3. Maintain correct breathing technique, as directed by your instructor.
  4. Maintain correct form and intensity, concentrating on the movement’s technique, rather than range or repetitions.
  5. Remain relaxed during movement. Imagine strength, coordination, and flow as generating from your energetic center, rather than tensing muscles to achieve the movement.
  6. Work within your ability. If you’re experiencing pain or too much tension while performing an exercise, stop and be sure you’re doing the exercise accurately. If the pain returns or continues, leave that exercise out of your routine or ask your instructor how to modify the exercise to accommodate your body’s needs. One of the benefits of Pilates is its adaptability for different body types and fitness levels, and virtually all Pilates exercises can be adjusted.

Do you have any questions about the Pilates method or stories to share? Please leave a comment.

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Amber Lea Starfire is an author, editor, & teacher whose passion is helping others tell their stories. Author of Week by Week: A Year’s Worth of Journaling Prompts, she enjoys writing articles on a variety of topics, spending time outdoors, and living life to the fullest. Visit www.writingthroughlife.com.

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Image Credit: Sean Dreilinger

Proper posture is about keeping the bones and joints in correct alignment so that the muscles fire properly. A postural assessment is essential as a starting point for creating a comprehensive Pilates program.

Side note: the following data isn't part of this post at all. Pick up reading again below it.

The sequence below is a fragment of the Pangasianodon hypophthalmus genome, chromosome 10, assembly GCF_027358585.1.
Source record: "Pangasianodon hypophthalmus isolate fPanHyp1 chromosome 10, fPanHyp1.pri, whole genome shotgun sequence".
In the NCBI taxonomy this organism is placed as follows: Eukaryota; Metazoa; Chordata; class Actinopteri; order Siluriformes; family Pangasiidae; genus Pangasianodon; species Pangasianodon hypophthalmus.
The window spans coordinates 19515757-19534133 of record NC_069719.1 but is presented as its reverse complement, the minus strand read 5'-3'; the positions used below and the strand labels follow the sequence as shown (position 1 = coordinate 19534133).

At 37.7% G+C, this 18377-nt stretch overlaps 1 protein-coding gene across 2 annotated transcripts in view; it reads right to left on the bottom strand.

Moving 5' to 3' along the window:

For example, Janice (not her real name) a busy, 52-year-old mother of two boys, 8 and 12 suffered a whiplash seven years ago. Up until her 50th birthday, she believed that it had been treated and corrected.

She was a regular member of the local gym and decided to try the new Pilates mat class as she had heard it could tone her abdominals. Though the Pilates mat teacher was earnest and tried her best to address all the different needs of the 13 students in her class, she could not. As a result, Janice aggravated her old injury.

After her initial visit to my studio she learned that there was a lot more to Pilates than what one session could show her. On her second visit, we went over her medical history and did a postural evaluation. I found that she had a tendency to a forward head position and rounded shoulders that aggravated the muscles in her cervical spine. I showed her some simple neck and jaw stretches/releases that she could do at home.

Over the course of the next ten weeks, we used the Reformer and the Cadillac to strengthen and connect her upper body to her core, thus releasing the muscles in her neck.

Today, Janice attends her private session once a week and supplements it with her original mat class. She is becoming more confident with the machines (Reformer and Cadillac) and is talking about moving into the open studio class on Tuesday morning.

Through the Pilates system postural evaluation Janice and I were able to first identify and then tone those muscles that had been taking a back seat, helping her to recover from her injury, while strengthening core muscles and building balance throughout her body.

Archer’s Pilates & Massage
611 Soscol Ave (Corner Soscol Ave & 8th St.)
707.337.5802